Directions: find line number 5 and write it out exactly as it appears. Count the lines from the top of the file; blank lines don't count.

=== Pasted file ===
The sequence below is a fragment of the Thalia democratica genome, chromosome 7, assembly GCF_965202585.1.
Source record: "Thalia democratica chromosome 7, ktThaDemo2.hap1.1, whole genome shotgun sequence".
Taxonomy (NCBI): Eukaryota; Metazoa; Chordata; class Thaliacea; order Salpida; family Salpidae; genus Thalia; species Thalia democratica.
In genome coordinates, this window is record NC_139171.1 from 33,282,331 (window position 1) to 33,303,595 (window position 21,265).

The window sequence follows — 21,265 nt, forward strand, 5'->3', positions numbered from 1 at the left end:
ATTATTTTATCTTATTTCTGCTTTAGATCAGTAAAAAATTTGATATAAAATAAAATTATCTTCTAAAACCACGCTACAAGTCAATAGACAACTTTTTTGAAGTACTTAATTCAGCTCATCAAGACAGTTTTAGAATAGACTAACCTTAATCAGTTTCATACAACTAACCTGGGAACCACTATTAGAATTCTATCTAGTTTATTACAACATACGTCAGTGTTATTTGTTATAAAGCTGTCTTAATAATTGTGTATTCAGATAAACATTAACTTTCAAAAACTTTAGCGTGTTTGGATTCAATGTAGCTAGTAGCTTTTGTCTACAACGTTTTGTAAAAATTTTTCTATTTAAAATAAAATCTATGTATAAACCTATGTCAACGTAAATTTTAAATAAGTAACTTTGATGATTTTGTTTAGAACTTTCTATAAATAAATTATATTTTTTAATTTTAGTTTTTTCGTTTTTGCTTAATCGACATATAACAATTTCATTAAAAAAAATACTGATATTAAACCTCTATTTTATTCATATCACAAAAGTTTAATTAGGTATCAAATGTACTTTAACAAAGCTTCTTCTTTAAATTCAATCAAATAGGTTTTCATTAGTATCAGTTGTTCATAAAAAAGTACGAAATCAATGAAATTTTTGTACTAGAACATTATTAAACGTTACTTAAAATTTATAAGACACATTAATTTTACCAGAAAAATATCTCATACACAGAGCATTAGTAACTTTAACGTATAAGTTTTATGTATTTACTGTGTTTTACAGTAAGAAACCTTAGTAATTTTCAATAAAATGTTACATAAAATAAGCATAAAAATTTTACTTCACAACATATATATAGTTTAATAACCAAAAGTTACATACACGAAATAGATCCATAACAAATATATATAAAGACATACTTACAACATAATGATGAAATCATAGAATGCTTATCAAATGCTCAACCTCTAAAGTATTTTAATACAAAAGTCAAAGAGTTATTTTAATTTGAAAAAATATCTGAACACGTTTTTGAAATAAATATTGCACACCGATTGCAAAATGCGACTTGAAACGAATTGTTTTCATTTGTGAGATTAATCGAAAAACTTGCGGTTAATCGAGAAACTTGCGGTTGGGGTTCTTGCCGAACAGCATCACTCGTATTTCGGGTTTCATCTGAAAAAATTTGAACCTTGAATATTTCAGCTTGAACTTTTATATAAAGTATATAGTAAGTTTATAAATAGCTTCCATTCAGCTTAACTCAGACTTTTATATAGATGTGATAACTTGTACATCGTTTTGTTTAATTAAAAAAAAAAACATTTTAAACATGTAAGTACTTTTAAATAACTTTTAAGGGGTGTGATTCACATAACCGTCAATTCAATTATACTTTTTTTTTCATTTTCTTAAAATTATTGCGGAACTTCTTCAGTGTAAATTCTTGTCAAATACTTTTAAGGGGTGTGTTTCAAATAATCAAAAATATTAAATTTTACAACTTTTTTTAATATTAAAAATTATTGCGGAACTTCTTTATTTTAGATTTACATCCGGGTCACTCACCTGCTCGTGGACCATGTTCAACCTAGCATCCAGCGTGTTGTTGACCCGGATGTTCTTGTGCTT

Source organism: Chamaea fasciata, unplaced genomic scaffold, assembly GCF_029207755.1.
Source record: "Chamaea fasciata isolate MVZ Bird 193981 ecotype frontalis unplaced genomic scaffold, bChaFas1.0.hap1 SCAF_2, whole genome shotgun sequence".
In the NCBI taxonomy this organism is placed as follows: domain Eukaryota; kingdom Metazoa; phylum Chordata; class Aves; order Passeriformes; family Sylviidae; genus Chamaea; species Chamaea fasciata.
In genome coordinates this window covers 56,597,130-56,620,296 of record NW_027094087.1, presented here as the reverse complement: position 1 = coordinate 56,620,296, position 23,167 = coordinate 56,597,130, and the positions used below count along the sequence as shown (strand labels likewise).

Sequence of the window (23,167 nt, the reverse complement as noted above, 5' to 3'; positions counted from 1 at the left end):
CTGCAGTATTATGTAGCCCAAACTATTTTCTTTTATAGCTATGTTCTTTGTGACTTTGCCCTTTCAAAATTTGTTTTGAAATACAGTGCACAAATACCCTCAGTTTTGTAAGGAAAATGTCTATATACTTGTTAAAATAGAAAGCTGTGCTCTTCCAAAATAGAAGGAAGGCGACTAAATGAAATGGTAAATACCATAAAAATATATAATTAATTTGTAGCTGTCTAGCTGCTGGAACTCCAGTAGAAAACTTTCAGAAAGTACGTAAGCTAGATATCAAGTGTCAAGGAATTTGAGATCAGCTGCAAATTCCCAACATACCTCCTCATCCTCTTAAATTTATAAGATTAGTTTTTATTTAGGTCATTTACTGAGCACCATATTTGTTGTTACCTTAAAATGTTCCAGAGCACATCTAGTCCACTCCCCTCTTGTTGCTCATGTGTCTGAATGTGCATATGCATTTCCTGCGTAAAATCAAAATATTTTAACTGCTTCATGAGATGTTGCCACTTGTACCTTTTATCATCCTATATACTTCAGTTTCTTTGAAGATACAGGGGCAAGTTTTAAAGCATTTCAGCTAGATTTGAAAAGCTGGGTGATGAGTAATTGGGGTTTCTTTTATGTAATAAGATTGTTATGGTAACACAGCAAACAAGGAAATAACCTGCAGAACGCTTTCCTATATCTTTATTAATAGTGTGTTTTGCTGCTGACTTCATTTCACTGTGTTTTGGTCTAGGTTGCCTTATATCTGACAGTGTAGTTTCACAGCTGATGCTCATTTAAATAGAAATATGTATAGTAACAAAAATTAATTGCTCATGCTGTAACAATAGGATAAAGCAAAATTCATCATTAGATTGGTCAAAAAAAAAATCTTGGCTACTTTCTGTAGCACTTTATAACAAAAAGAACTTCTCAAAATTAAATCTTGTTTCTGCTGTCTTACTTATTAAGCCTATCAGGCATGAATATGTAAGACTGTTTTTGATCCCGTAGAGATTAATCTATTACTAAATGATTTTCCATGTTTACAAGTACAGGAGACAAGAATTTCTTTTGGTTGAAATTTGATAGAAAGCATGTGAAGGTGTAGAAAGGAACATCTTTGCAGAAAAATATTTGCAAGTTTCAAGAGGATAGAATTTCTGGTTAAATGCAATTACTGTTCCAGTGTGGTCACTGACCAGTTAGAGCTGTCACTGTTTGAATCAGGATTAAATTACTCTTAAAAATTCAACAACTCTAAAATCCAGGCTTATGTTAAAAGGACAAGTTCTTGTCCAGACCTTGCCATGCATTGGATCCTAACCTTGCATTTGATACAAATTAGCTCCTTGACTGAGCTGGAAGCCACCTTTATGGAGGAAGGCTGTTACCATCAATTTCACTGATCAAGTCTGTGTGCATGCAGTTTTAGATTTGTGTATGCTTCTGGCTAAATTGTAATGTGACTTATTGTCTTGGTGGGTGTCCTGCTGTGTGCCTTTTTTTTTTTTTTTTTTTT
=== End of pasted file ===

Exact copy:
The window sequence follows — 21,265 nt, forward strand, 5'->3', positions numbered from 1 at the left end: